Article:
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geschema1

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10-30-2017 03:20 AM

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12-28-2011

What kind of jitter does the set_input_jitter command expect? RMS or peak-peak?

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ashishd

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10-30-2017 04:49 AM

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Hi @geschema1,

This thread can be helpful

Regards,

Ashish

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ashishd

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10-30-2017 04:49 AM

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Hi @geschema1,

This thread can be helpful

Regards,

Ashish

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Give Kudos to a post which you think is helpful and reply oriented.

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Ashish

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Thanks @ashishd. So it appears that set_input_jitter expects a peak-to-peak (called cycle-cycle jitter in the thread) value for the specified jitter. It would be useful to add that information to manual page for that command.

geschema1

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10-30-2017 05:10 AM

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ashishd

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10-30-2017 05:44 AM - edited 10-30-2017 05:44 AM

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Hi @geschema1,

Page #1542 from below UG gives you an description about this command set_input_jitter. There it has given an idea about jitter mentioning 'Input jitter is the difference between successive clock edges due to variation from the ideal arrival times.'

http://www.xilinx.com/support/documentation/sw_manuals/xilinx2017_3/ug835-vivado-tcl-commands.pdf

Close the thread if this information has addressed your question, by marking helpful post as solution.

Regards,

Ashish

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geschema1

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10-30-2017 05:56 AM

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Hi @ashishd,

the remaining question, of course, is how to compute the value that set_input_jitter expects from, say an oscillator's RMS jitter specification. Assuming that my oscillator has 10 ps period jitter RMS, what conversion factor should I use to convert that value to a peak-peak value for set_input_jitter?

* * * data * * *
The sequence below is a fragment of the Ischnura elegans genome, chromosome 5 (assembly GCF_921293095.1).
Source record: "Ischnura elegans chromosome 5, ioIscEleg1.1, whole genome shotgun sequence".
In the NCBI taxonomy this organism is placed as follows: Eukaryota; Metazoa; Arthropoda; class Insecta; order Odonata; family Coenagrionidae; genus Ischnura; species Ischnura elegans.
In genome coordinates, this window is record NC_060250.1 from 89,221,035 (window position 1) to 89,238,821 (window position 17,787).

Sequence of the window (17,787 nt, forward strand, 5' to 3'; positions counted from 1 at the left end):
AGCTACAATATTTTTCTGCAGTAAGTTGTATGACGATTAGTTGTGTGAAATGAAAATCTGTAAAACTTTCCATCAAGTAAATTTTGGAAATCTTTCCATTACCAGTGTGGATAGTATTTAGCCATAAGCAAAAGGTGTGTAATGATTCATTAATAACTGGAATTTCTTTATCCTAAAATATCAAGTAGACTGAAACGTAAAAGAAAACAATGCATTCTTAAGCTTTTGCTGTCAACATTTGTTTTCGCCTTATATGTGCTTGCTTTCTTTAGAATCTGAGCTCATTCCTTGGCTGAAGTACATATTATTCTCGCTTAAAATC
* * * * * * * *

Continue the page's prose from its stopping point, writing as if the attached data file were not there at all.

Thanks,

Guy.

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austin

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10-30-2017 07:18 AM

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02-27-2008

RMS -> P=P,

The generally accepted value is 14. So 10 rms is 140 P-P.

That is almost certainly a terribly cheap oscillator. 45 ps P-P is common, with 25 ps P-P being a number for especially low jitter oscillators.

Peak to peak is defined as the worst case over any number of cycles, deviation from a perfect clock. It is not one cycle to the next cycle.

Think of it this way: your timing constraint specifies the minimum period. What if that period is 150 ps shorter on one clock cycle? That would mean you really need to have a time constraint tighter by 150 ps. The jitter is 300 ps P-P, and half that, implies the shortest period of the clock.

The tools take the clock jitter, and system jitter (something you need to review and set to something other than the default). All jitter in the tools are P-P. Jitter summation uses the square root of the sum of the squares (quadratic sum) as that is how it is done for adding P-P values. RMS would use simple addition, P-P does not. RMS really has no meaning in the synchronous digital system.

Austin Lesea

Principal Engineer

Xilinx San Jose

Principal Engineer

Xilinx San Jose

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geschema1

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10-30-2017 11:43 AM

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Thanks @austin, that's a great answer.

At a conversion factor of 14, the remaining probability of error is something like 1e-12. And this is so low that you're assuming that the corresponding worst-case deviation will never be exceeded, right?

Guy Eschemann

FPGA Consultant

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austin

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10-30-2017 12:52 PM

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Registered:
02-27-2008

Yes, and no,

The factor assumes gaussian distribution, which only covers jitter due to noise-like sources. Most jitter is due to deterministic signals (cross talk, power supply ripple). So, the right way to do this is to measure it on your board, and look at it.

Until you actually look at it, you have no idea what is going on.

One uses the rule of thumb numbers to start with, and then goes back and verifies everything.

Austin Lesea

Principal Engineer

Xilinx San Jose

Principal Engineer

Xilinx San Jose